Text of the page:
(Written by: Mike Little)
I Miss Bike Racing
To start with, I wanted to write a blog about travelling to an empty Canadian Tire Motorsports park on Good Friday to have a nice, long, solitary cry… but i felt that it may not make for an interesting read. So, I’ll keep that story for another day. While in the midst of these unprecedented (in our lifetimes) times - my mind frequently wanders to bike racing. The idea of bike racing. I miss it, we all miss it. Not the suffering, per se, but the entire experience. It is just great. The suffering, too, I guess.
While most of us toil away on Zwift, smashing ourselves to the point that sleep becomes somewhat difficult even hours after our virtual Midweek crit...I think back to outside racing. With real humans. Remember outside? Don’t get me wrong, I love Zwift as much as the next guy...but not as much as some guys who get really mad about it. It feels like real bike racing...the suffering, at least. However, it’s just different. It’s a video game, and in order to be “good” you need to understand the game...something that takes some time. Like real bike racing, but...different.
I am happy that virtual racing exists to somewhat quell that competitive urge that bubbles up a couple times a week. But, there is something super special about riding your bicycle fast outside, with other people. Something about the all-consuming, exhausting act of pushing your limits and going way too fast while wearing a super nice Lazer helmet and what could pass for underwear in any other situation.
Things I love about real bike racing:
- It is an escape:
- With so much going on in our lives, we turn to the bike as an escape. All of the worry from our lives can blissfully disappear while we are chewing the stem and questioning all of our life decisions and trying not to get dropped in some Sunday afternoon race somewhere in Southern Ontario
- Personally, my mind becomes so clear that I have managed to hit the same pothole many times in a circuit race even after making MULTIPLE mental notes to avoid said pothole. Don’t hit the pothole...okay, don’t hit the pothole again.
- Being in the middle of a race is so all-consuming that my only worries are whether I will drop the next feed or if I try to take my jacket off while riding a little too fast to be safe.
- The outfits:
- Honestly, outside of cycling how often will you see groups of adults parading around in matching lycra outfits? Not often. The funny thing is that we are PROUD of the outfits. That would be funny, though. Maybe if we just wore the kits without riding the bikes? I’m rambling now...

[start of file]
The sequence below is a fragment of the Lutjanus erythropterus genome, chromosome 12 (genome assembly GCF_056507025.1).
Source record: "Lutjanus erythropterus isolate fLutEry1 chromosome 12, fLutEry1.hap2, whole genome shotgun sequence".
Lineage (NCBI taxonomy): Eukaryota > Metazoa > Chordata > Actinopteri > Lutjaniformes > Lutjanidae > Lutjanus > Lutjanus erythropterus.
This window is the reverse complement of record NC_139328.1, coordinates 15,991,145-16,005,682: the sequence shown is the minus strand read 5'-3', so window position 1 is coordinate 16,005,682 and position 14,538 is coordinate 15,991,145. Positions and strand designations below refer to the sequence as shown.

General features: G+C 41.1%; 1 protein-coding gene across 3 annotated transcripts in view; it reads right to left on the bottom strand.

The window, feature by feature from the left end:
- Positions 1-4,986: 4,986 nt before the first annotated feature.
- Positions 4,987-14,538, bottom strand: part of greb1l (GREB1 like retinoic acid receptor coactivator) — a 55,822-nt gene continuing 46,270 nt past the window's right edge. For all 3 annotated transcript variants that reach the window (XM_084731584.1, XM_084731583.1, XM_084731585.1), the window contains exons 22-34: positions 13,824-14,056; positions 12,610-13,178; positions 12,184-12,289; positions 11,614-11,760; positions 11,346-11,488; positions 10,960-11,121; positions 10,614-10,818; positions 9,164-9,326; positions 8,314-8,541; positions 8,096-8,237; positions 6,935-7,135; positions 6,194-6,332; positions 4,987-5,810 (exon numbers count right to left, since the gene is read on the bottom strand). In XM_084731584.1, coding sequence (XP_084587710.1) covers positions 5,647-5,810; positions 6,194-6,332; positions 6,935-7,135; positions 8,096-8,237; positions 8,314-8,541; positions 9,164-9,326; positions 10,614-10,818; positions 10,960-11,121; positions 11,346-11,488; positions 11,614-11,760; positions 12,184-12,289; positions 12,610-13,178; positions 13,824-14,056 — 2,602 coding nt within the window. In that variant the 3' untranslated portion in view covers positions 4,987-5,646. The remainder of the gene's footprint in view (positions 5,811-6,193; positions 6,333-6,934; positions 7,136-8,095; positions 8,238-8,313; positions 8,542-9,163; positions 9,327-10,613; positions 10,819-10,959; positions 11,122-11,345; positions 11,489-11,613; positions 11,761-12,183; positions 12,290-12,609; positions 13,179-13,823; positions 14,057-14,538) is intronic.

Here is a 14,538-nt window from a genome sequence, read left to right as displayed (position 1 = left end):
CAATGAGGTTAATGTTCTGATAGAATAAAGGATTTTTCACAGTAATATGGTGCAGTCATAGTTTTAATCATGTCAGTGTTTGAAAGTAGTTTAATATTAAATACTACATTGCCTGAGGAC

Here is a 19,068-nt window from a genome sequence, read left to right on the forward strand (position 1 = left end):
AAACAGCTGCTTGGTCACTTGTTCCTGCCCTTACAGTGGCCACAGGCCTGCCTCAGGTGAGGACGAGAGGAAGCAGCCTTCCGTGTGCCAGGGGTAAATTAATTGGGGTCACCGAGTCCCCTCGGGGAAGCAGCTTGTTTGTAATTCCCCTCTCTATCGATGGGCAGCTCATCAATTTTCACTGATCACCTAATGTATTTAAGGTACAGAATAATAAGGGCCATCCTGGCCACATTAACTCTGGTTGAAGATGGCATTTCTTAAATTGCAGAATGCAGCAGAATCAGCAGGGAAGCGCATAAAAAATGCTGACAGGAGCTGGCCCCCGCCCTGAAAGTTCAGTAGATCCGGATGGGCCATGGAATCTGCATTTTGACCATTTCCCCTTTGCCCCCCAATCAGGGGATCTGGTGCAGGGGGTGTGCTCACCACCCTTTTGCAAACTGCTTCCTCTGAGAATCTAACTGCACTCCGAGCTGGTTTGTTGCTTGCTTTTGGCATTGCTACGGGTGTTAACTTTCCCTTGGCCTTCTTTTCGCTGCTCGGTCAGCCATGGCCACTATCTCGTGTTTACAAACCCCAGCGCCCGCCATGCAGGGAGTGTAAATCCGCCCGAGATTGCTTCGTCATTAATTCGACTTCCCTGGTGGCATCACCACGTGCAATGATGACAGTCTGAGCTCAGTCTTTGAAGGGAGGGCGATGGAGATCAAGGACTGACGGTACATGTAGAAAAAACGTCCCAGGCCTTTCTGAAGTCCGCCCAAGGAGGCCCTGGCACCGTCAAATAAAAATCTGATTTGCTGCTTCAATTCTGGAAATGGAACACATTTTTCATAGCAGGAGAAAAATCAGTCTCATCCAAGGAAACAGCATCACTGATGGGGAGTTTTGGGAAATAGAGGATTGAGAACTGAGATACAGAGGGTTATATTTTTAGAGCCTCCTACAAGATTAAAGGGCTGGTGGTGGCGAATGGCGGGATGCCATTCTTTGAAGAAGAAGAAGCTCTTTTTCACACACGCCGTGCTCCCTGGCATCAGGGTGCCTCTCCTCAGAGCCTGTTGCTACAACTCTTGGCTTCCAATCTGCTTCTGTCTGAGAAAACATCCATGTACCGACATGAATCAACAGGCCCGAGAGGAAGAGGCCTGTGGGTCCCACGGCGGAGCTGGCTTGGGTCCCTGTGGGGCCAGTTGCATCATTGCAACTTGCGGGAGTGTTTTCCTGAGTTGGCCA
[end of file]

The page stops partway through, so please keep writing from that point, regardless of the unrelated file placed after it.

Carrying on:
- Speaking of the outfits - our new kits for 2020 are arriving and they look pretty good.
- A great thing about racing bikes: we all travel great lengths to the same venues each weekend to line up alongside one another and only talk to our teammates. There is nothing like the feeling of driving six hours for a ninety minute crit and getting that knowing nod and a smile from the person you have been racing against for the last decade but haven’t actually had a conversation with.
- Honestly though, the fact that I can tell a story involving a lawyer, a teacher, a doctor, and an unemployed person and it’s not even the beginning of a bad joke is super cool. We get to race with and against such a wide range of people we never would have encountered if not for the bike. In what other world would I feel comfortable screaming at a brain surgeon to hold their line?
- One of my favourite things is the post-Midweek gathering at an establishment near my house with some of my fellow racers. We generally go for a post-ride beverage and share a pizza. Sometimes we stay a bit late. I’d name that establishment, but I’ll abstain for now. I’ll just call it “The Bigger Benefit”.
- The stories:
- Some of the most interesting things I have experienced are because of bike racing. For example, I learned (as a grown man) that it is completely reasonable to “answer the call of nature” while ripping along at 50 km/h. That’s a real niche thing that cyclists can understand...however, runners do have us beaten for their weird bathroom stories but that doesn’t make my colleagues think I am any less-strange if I tell them how we pee during races.
- There is so much “type 2” fun with bike racing. Not fun to do, but fun to talk about. Last year’s Good Friday Road Race, for example, where a bunch of like-minded maniacs stood in raining, sub-zero weather for upwards of ten minutes before the race even started. Just to make sure that my hands were even less-functional than they would have been I changed gloves pre-race because I DID NOT WANT TO OVERHEAT. Spoiler: I didn’t overheat...or finish the race.
- There are times when I had to go to work wrapped up like a mummy by a combination of tegaderm and gauze. The stories behind all the money I spent on medical supplies are ones I still tell, however.
I love everything about riding, and racing. The happy and the sad. We all work so hard to be able to put all of our self-worth into our last race result. I personally cannot wait to beat myself up again over a split-second decision I made while my heart rate was over 190 bpm. I’m sure we all feel the same.